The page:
The FedEx Cup turns 10 this week. Happy birthday, you old codger.
No need for presents, everyone. The FedEx Cup has been the biggest, richest, best-est, over-the-top gift ever. Who doesn’t like cash, especially when it comes in stupid-large sums?
I can’t lie and say I am a fan of the FedEx Cup. It has failed on so many levels. The convoluted points system, for starters. In 10 years, I have yet to hear one fan or one fellow writer talk about the points and discuss who needs what to advance to the next event. Nobody cares, and every year I feel sorry for Golf Channel’s Steve Sands or whoever has to get out a chalkboard and try to explain the latest standings.
The FedEx Cup isn’t a true reward for the regular season. A player who won 40 tournaments and the first three FedEx Cup playoff events would start the Tour Championship with exactly the same pre-fab minor advantage as anyone else ranked No. 1.
The FedEx Cup isn’t a real playoff, either. No big names get eliminated unless they had a super-stinko season. The PGA Tour and its television affiliates didn’t dare risk not having Tiger Woods and Phil Mickelson in the final event. Those two superstars were why the FedEx Cup was invented in 2007. As for the fields being reduced from 125 players to 100 to 70 to 30 as we go through four events, not much drama materializes because the public has minimal rooting interest in those typically lesser-known golfers.
The FedEx Cup is a cash grab, pure and simple. That makes it far less interesting than golf’s four majors or the Players Championship or the Memorial Tournament or the old World Match Play Championship when it was single elimination. (Yes, that was a freaking playoff!)
The reasons I’m not a FedEx Cup fan don’t matter, however. The FedEx Cup has been a huge success despite its gaping flaws. It accomplished the only thing that did matter. It forced golf’s biggest names to show up and play.
The points rarely have mattered, save for 2010, when Jim Furyk knew he had a 2½-foot putt to win the $10 million bonus, and he drained it. When Bill Haas won the 2011 Tour Championship in a playoff, though, he asked who had won the FedEx Cup and was told, well, that he had. Oh. Sweet. The points system got tweaked again after that.
The FedEx Cup has produced exciting events not because of its points system but because all of the stars are playing – fans love that – and close finishes are the nature of golf at the elite level. It’s a simple formula for success.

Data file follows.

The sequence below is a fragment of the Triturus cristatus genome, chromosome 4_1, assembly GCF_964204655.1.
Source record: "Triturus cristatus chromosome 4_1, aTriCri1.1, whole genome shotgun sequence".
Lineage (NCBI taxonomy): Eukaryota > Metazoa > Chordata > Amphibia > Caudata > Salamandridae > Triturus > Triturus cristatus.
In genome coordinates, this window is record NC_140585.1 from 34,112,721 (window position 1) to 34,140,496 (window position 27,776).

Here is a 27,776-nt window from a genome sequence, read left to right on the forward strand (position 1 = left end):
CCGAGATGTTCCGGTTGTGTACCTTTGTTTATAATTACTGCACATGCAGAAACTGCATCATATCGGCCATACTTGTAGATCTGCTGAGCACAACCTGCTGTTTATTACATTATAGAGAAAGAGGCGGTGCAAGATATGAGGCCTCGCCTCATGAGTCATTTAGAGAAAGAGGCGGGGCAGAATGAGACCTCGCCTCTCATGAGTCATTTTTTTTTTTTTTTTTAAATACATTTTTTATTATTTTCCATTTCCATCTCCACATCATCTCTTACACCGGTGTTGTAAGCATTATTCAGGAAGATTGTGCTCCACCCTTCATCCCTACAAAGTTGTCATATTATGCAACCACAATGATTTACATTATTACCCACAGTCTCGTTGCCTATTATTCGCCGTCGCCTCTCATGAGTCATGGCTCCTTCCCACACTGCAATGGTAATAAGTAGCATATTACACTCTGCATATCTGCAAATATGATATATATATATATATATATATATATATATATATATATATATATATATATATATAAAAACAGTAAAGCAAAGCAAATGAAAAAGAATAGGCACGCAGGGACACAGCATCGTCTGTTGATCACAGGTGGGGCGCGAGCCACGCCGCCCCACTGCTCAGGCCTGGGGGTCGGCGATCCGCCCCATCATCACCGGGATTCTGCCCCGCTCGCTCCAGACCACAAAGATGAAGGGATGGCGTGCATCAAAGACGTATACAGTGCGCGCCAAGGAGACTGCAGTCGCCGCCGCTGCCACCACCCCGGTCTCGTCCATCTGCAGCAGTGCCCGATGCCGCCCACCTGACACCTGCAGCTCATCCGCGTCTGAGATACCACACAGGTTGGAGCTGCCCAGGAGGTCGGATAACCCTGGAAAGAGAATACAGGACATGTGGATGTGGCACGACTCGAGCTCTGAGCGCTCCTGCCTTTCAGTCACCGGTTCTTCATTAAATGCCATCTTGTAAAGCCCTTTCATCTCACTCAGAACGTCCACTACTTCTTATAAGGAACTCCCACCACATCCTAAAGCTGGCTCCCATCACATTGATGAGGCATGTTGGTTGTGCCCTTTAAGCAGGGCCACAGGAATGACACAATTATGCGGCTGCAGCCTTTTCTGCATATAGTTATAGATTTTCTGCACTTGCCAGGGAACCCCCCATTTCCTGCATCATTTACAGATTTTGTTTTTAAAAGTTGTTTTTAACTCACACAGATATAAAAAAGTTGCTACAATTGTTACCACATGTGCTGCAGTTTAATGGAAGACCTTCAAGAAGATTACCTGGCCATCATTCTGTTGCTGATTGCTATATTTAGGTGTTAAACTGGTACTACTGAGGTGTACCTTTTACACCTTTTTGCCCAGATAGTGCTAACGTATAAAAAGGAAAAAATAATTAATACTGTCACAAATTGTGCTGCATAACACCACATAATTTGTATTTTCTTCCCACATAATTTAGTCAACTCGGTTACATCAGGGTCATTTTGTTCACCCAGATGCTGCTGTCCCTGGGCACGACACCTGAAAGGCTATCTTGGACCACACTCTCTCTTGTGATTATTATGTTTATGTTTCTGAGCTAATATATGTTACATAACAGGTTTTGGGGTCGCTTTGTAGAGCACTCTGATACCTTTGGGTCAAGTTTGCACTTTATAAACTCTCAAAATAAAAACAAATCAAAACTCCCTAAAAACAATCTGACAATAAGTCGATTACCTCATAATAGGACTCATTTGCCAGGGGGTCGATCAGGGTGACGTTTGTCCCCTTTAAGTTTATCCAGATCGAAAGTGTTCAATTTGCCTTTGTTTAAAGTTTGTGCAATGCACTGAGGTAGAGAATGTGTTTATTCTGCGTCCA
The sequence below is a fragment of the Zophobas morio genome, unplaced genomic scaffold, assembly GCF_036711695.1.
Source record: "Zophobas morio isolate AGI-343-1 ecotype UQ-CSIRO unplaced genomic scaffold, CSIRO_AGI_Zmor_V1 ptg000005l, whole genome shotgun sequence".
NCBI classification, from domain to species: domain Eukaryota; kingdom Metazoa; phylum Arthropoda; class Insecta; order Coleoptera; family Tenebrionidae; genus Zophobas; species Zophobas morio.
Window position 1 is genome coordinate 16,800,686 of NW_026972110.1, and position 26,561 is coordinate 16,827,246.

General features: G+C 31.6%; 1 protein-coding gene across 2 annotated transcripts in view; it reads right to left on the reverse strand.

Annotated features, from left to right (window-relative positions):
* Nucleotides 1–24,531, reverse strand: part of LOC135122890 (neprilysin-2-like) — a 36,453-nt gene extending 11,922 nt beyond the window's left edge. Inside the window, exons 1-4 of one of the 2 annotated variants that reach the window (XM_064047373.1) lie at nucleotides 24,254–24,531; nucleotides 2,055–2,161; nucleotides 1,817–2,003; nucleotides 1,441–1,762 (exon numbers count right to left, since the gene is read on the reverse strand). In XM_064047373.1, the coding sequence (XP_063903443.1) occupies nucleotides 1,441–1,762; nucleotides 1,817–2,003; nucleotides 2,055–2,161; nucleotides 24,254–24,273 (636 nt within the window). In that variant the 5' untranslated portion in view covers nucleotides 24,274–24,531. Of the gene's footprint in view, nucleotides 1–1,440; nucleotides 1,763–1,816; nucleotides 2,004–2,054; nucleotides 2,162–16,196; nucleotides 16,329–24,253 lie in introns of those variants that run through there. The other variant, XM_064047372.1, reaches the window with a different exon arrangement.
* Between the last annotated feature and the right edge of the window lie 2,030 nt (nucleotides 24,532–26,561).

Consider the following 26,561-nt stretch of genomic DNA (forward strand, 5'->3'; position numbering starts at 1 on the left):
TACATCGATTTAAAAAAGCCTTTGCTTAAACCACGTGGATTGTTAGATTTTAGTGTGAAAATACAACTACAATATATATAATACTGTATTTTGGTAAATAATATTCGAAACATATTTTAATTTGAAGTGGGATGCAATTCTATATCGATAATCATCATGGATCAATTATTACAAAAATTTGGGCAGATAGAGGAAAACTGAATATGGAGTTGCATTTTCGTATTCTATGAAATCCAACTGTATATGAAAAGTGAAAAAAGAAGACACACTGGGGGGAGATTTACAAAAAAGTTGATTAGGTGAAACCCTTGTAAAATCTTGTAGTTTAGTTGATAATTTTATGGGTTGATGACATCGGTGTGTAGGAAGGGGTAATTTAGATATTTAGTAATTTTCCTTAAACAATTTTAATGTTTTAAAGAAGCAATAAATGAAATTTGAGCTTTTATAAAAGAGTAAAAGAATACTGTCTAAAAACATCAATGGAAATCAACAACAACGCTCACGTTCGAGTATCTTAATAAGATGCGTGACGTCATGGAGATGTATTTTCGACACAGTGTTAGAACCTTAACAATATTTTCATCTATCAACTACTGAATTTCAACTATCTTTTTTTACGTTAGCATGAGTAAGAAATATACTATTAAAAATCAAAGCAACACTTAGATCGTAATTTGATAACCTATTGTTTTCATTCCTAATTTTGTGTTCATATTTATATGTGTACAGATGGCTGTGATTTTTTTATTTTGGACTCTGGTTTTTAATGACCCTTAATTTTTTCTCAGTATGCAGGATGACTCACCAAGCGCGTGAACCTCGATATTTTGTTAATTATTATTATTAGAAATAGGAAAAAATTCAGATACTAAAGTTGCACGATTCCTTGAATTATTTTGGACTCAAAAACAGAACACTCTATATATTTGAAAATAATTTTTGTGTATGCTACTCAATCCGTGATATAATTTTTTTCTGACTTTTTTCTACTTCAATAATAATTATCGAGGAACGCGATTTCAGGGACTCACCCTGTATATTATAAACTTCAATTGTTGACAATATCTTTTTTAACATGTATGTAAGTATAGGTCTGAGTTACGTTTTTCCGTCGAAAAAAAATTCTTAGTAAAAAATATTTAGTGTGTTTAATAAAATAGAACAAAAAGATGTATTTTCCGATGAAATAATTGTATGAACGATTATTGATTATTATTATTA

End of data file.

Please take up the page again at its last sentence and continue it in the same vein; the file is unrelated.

I’m pretty sure you don’t want to go back to 2006, the last year before the FedEx Cup began. Golf looked very different. Seven of the PGA Tour’s first 11 tournaments were sponsored by car manufacturers. Honda still sponsors the Honda Classic, but Mercedes, Buick, Ford, Nissan and Chrysler are gone.
Westchester and Milwaukee had regular tour stops. So did little Farmington, Pa. (84 Lumber Classic) and Endicott, N.Y. (B.C. Open). FBR, Booz Allen and BellSouth sponsored tournaments.
The official PGA Tour season didn’t end until the first weekend in November with the Tour Championship. Woods skipped that ’06 finale, reportedly because he was upset when he learned that the $10 million bonus for the new FedEx Cup finale the next year was going to be paid as an annuity, not cash. Mickelson skipped it, too, for the second straight year. In ’05, he said he had to take his kids trick-or-treating instead.
The big October run-up to the tour’s supposedly grand finale at East Lake in Atlanta looked like this in 2006: Greensboro, Frys.com Open, Walt Disney World and the Chrysler Championship at Innisbrook. Name four tournaments that few, if any, big-name players showed up to play and after a month off, some were known to show up at East Lake and touch their clubs on the range Tuesday for the first time since the World Golf Championship at the start of the month in London. Oh, Mickelson skipped that one, too.
So, the tour had a non-ending. The FedEx Cup’s birth gave it a clear last act, a legitimate mic drop.
This has been an improvement. FedEx must be happy. Its sponsorship costs more than $50 million a year. So, it has dropped half a billion dollars on this thing. Well, FedEx generated $50.4 billion in revenue in the fiscal year that ended in May, so that dough is barely missed. And the phrase “FedEx points” has become part of golf’s language while the term “money list” has disappeared. (Japan’s Hideki Matsuyama is No. 1 in points and money going into The Northern Trust this week, in case you were wondering.) Can you put a price on the value of that? I mean, other than $500 million? No.
Players like the paydays, obviously. While the FedEx Cup champion gets a $10 million bonus, fifth place still gets $1 million, the equivalent of a regular-season victory. A golfer who ranks 100th on the points list earns a $75,000 bonus, and players from 126th to 150th get checks for $32,000 even though they didn’t qualify for the final four events – the “money for nothing” that Dire Straits once boldly sang about, I believe.
Because they’re not true playoffs, I call them the FedEx Cup Payoffs. As long as FedEx pays the bills and CBS and NBC show the thrills, though, nothing else matters. The PGA Tour golf season has an ending that matters now, something that it lacked a decade ago, before FedEx. What seemed like Mission: Impossible for the PGA Tour then has morphed into Mission: Accomplished.
Gary Van Sickle has covered golf since 1980 for Sports Illustrated and Golf.com, Golf World and The Milwaukee Journal. Email: firstname.lastname@example.org; Twitter: @GaryVanSickle